Khujo Goodie of hip hop group Goodie Mob spoke with Hot 107.9 Atlanta about the coastal rift between Tupac and Biggie.
Atlanta based group Goodie Mob were some of the first people to hear Hit Em Up. The scathing record by Tupac and the Outlawz aimed insults and threats at Biggie Smalls and his affiliates.
Although the beef was between a few rappers, it caused a divide. This eventually became referred to as the East Coast/West Coast war, with artists and fans alike taking sides.
Originally airing in 2017, Hot 107.9 host B High interviewed Khujo Goodie where he explains what it was like hearing Hit Em Up for the first time. Hearing it in the studio, he thought that Tupac was going to get them on the record too.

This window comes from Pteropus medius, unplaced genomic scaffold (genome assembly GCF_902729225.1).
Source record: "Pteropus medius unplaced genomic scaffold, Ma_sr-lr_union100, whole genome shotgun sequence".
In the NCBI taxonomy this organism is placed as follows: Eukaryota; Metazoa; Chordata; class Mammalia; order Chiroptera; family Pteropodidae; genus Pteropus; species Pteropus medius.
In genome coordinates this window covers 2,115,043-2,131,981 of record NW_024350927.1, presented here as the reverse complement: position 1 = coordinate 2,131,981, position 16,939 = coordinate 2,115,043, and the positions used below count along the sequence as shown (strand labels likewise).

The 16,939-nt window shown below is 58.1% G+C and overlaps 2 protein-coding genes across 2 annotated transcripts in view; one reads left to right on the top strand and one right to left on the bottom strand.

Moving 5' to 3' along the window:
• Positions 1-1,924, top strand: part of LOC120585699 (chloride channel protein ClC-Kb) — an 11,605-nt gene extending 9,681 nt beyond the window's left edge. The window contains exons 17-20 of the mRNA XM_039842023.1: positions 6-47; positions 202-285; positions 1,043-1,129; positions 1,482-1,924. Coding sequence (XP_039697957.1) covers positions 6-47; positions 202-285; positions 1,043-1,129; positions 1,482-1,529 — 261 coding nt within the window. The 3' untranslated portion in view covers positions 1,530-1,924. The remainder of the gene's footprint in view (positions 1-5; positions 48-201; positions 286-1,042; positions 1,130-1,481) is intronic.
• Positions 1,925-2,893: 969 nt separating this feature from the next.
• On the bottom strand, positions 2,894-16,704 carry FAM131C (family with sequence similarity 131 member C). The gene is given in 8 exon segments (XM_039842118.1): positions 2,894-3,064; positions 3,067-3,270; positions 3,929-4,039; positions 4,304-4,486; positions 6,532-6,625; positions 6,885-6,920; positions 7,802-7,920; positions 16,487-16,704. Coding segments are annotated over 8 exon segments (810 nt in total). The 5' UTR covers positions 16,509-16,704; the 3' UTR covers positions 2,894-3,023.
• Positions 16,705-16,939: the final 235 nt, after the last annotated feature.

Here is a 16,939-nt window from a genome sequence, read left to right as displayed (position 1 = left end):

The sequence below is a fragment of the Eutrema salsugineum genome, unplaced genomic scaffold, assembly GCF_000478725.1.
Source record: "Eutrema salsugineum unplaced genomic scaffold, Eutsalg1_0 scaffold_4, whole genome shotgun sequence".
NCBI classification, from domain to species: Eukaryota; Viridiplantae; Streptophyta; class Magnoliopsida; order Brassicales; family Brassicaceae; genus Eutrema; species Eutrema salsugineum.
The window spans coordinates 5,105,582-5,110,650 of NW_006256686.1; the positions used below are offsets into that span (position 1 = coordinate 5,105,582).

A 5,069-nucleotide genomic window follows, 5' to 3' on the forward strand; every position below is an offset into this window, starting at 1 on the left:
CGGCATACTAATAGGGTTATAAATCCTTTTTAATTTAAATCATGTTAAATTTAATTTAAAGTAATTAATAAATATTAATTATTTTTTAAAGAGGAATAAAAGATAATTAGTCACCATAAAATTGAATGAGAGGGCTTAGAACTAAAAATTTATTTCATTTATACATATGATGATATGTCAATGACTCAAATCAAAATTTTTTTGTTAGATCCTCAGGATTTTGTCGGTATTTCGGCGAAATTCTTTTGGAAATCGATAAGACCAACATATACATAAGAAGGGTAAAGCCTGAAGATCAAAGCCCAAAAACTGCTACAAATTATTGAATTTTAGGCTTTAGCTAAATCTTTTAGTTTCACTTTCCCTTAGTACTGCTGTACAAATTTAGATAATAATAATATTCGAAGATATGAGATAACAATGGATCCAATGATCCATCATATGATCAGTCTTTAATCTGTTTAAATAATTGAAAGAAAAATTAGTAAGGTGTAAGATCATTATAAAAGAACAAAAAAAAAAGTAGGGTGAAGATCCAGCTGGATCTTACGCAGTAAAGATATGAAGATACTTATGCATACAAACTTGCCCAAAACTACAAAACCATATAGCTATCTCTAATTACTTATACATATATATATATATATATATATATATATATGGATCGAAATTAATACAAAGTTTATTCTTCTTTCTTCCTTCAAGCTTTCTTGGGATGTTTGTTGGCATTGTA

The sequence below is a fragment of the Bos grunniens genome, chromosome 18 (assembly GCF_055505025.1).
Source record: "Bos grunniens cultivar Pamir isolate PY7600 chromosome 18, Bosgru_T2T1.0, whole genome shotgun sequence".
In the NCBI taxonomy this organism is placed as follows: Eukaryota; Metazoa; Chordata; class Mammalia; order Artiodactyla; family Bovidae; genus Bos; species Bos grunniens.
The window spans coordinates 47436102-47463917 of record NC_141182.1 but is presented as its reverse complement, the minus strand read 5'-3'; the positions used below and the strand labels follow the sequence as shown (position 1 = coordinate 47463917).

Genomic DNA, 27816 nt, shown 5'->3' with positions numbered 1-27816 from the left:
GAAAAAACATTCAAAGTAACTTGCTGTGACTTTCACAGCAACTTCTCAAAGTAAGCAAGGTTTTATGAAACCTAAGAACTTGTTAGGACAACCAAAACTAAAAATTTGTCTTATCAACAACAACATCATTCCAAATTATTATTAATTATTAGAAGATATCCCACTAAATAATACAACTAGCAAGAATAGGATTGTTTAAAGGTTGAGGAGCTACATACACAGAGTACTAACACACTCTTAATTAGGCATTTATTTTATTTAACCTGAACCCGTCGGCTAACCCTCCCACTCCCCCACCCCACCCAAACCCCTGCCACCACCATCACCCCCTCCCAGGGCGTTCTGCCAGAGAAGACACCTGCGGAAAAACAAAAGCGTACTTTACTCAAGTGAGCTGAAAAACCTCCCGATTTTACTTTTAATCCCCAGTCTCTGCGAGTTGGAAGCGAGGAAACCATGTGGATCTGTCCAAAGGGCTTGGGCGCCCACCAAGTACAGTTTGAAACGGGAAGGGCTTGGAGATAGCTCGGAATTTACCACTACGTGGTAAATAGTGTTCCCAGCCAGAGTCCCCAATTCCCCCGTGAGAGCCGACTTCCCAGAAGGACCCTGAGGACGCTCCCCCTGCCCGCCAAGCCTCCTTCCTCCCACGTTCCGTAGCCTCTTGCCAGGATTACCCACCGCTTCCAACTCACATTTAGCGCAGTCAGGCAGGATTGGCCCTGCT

Even though it wasn’t the first time that Khujo had seen ‘Pac, he felt a little intimidated. Amidst the hostile nature of the song and with a packed studio, Tupac still showed Goodie Mob love.
When asked of what he thought about Hit Em Up, Khujo gave Tupac credit, from his knowledge to delivery. “I thought this boy got skills, you’ve gotta have skills to make a diss, a battle rap man. You’ve gotta research who this cat is, where he comes from, what was his real name, who’s his momma’s name. When your at war with somebody that’s what you do and that man was good at it man. I haven’t seen nobody get down like that since Kool Moe Dee.”
Khujo Goodie speaks of how battle rap evolved from the early days of no violence to people dying behind beef. Personally knowing both Tupac and Biggie, Khujo felt that Tupac didn’t want any part in the East/West war. Finally, B High asks about the plans that Tupac had for them to work on the One Nation project.
Imagining the impact of the finished product, Khujo put it on an Armageddon, revolutionary verbal assault-type scale. Khujo said, “When you get in the studio especially if you’ve gotta group of y’all in the studio and y’all vibing man, that make that thing even more better.” He added, “It would have been an awesome day for hip hop.”